If you’ve ever been the proud owner of a post and rail fence, you’ll know that as the weather starts to turn some horses embrace their inner beaver and start chewing any wood in sight.
Wood chewing is a common issue, and it can damage not only your fencing and stabling but also your horse’s well-being. It can also be an indicator that all might not be right with your horse’s diet or routine.
To help keep your horse in top condition, and to keep those fences picture-perfect, we’ve created this comprehensive guide about wood chewing…
Why is my horse chewing wood?
Horses chew wood for a variety of reasons, but it’s most commonly a behavioural response born out of boredom or a coping mechanism to deal with stress.
Research shows that wood chewing correlates strongly with the amount of time a horse is stabled and the amount of long-stem forage available. When horses are stabled or their grazing is restricted, they’re unable to perform species-appropriate behaviours.
Horses are grazing animals and have an instinctive need to be chewing. They’re not only doing this to consume food. Horses are looking to ingest long-stem fibre and produce saliva to help neutralise stomach acid.
Unlike humans, horses are continuously secreting stomach acid. Prolonged periods without producing saliva can lead to issues like gastric ulcers. That’s why if horses don’t have access to long-stem fibrous forage, they’ll start to chew on something else.
If horses spend a lot of time in their stable, they cannot move around and interact with other horses as they’d naturally do. A lack of social interaction can lead to increased stress levels and boredom. Chronic stress and boredom have both been shown to lead to vices like wood chewing.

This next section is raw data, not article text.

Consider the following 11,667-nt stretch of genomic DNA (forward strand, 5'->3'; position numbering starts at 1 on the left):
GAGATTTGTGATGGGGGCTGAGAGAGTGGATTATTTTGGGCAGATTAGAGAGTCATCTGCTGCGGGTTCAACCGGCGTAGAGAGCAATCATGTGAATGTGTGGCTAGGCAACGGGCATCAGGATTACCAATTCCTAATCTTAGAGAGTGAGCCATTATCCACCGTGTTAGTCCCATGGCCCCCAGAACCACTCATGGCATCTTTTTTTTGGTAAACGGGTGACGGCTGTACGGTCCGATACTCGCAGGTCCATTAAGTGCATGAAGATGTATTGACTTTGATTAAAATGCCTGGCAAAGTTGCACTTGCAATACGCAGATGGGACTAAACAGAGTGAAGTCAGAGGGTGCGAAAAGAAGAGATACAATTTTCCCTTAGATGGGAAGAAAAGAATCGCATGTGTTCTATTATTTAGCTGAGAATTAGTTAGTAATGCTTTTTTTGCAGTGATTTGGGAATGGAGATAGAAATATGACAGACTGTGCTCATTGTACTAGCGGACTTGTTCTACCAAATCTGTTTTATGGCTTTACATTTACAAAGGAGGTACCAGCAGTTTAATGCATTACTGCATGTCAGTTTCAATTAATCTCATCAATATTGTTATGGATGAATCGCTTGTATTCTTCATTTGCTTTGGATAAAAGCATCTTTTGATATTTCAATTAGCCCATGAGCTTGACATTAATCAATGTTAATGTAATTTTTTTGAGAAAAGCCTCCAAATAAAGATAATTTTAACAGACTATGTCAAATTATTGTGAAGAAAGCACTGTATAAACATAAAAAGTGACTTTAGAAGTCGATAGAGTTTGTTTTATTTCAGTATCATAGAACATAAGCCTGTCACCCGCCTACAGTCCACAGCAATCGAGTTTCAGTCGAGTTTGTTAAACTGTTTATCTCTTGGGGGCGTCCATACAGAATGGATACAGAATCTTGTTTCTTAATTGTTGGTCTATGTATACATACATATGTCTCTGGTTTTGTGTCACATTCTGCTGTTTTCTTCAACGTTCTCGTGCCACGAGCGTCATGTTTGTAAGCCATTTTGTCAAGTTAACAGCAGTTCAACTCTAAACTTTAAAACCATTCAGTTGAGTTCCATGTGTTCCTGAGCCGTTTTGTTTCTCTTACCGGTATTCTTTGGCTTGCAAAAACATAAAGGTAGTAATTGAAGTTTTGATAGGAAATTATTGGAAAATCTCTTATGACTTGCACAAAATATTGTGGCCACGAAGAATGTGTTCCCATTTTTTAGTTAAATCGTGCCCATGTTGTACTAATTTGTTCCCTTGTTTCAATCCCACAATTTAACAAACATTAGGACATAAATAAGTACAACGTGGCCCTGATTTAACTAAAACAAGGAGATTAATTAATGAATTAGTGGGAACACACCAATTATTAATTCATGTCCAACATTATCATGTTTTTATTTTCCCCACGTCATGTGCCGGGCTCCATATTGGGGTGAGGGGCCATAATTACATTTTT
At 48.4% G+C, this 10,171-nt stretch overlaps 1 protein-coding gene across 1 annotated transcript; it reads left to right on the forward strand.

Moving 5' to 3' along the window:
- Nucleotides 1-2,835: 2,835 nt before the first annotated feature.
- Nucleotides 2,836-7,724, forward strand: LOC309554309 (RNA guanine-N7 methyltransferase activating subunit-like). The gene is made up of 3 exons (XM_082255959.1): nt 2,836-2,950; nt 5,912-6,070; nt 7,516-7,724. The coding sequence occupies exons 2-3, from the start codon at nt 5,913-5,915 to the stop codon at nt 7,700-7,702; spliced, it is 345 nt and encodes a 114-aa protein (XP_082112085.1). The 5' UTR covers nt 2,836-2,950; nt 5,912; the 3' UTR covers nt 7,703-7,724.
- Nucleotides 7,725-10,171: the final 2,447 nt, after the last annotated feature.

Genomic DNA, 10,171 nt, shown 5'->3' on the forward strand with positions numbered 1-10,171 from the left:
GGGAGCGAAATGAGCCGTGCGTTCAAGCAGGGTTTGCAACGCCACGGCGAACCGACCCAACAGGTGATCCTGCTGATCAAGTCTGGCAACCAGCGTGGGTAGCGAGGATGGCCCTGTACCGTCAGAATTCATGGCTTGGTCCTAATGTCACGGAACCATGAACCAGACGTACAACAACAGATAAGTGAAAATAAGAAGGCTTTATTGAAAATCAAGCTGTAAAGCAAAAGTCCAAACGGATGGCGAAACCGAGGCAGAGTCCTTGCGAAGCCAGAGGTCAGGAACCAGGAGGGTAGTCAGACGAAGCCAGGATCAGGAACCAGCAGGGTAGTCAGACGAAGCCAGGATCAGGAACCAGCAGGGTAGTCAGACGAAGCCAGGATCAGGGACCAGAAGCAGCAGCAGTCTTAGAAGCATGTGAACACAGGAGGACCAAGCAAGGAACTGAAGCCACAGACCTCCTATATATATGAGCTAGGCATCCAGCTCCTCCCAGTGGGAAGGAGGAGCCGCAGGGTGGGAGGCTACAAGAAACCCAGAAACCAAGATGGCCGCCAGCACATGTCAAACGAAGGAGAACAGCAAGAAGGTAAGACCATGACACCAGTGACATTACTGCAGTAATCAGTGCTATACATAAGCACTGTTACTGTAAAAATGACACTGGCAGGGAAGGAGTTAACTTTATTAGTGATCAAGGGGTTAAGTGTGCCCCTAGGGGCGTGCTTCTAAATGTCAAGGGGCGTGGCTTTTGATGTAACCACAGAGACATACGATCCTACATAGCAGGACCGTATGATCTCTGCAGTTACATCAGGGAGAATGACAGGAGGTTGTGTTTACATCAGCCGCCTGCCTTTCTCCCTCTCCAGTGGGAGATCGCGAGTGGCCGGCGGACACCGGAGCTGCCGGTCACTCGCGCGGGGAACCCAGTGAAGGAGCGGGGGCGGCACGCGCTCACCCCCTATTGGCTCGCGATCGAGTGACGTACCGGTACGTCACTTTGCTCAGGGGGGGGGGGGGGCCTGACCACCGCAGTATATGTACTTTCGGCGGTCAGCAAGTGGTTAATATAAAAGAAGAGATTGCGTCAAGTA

Over the winter it can be much harder to ensure regular turnout and good grazing, which is why wood chewing is often associated with cold, wet weather. But even if your horse is having to stay in more, there are things you can do to stop them chewing wood.
How to stop my horse chewing wood?
It’s important to catch wood chewing early because once the behaviour becomes established it’s much more difficult to stop.
The first step to preventing wood chewing is to review your horse’s management. Ensure your horse is getting adequate turnout, with good grazing and company. If your grazing is restricted over winter, replacing some of that need for movement through frequent exercise may help.
Studies have shown that horses in exercise are less prone to chewing wood. As long as you wrap up warm and avoid overtraining, nice long hacks with other horses are an invaluable addition to your winter routine.
You should also provide more long-stem forage, like hay. Increasing your horse’s access to forage enables them to engage in more natural grazing behaviours. Using multiple hay nets or slow feeder boxes helps to regulate intake and allows the horse to trickle feed as they would in the field.
If feeding more forage isn’t possible, boredom busters that dispense high-fibre food help to mimic foraging behaviours. Horse-safe toys will also help to stave off boredom and keep your horse occupied.
Wood chewing deterrents
If you’ve made all the management changes you can and your horse is still chewing wood, it might be time to explore deterrents. The most popular deterrents are products that are sprayed or wiped onto wooden surfaces to make them taste unpleasant.
Although wood chewing and crib-biting, or windsucking, are not the same behaviour, the deterrents used to prevent them are often the same.
Topical deterrents, such as Cribox (which is available on Viovet), are the most cost-effective way to prevent wood chewing, but it’s important to ensure that it’s safe for horses to consume and that you follow the instructions provided.
Chew guards on stable doors, or metal panels on ledges, physically prevent horses from chewing wood but can be expensive to install. Likewise, electric taping running along the top of fencing in the field can stop horses from getting to the wood.
If you have any areas that cannot be taped, such as upright posts in a field shelter, corrugated drain pipes can be wrapped around them as long as they are safe and secure.
However, it’s important to bear in mind that restricting a horse’s access to wood won’t necessarily address the underlying cause of the behaviour and should be balanced with good management practices.
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